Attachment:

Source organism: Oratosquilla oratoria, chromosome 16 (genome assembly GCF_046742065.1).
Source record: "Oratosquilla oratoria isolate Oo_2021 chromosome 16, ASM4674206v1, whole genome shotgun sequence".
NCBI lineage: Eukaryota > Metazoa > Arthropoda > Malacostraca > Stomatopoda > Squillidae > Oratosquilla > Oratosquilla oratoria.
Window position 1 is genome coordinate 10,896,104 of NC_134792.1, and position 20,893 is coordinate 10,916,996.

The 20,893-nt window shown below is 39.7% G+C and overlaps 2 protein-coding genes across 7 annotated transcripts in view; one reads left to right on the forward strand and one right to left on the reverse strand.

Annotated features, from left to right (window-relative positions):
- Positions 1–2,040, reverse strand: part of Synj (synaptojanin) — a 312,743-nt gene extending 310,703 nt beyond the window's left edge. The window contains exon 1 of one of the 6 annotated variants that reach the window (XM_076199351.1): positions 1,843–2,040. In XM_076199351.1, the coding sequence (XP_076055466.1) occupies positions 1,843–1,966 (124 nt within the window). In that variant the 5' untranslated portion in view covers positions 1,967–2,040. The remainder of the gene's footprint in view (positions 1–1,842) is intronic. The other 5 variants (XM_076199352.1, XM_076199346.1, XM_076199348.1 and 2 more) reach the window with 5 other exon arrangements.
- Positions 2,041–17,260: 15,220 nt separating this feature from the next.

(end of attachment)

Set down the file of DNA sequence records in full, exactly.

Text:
Source organism: Oratosquilla oratoria, chromosome 16 (genome assembly GCF_046742065.1).
Source record: "Oratosquilla oratoria isolate Oo_2021 chromosome 16, ASM4674206v1, whole genome shotgun sequence".
NCBI lineage: Eukaryota > Metazoa > Arthropoda > Malacostraca > Stomatopoda > Squillidae > Oratosquilla > Oratosquilla oratoria.
Window position 1 is genome coordinate 10,896,104 of NC_134792.1, and position 20,893 is coordinate 10,916,996.

The 20,893-nt window shown below is 39.7% G+C and overlaps 2 protein-coding genes across 7 annotated transcripts in view; one reads left to right on the forward strand and one right to left on the reverse strand.

Annotated features, from left to right (window-relative positions):
- Positions 1–2,040, reverse strand: part of Synj (synaptojanin) — a 312,743-nt gene extending 310,703 nt beyond the window's left edge. The window contains exon 1 of one of the 6 annotated variants that reach the window (XM_076199351.1): positions 1,843–2,040. In XM_076199351.1, the coding sequence (XP_076055466.1) occupies positions 1,843–1,966 (124 nt within the window). In that variant the 5' untranslated portion in view covers positions 1,967–2,040. The remainder of the gene's footprint in view (positions 1–1,842) is intronic. The other 5 variants (XM_076199352.1, XM_076199346.1, XM_076199348.1 and 2 more) reach the window with 5 other exon arrangements.
- Positions 2,041–17,260: 15,220 nt separating this feature from the next.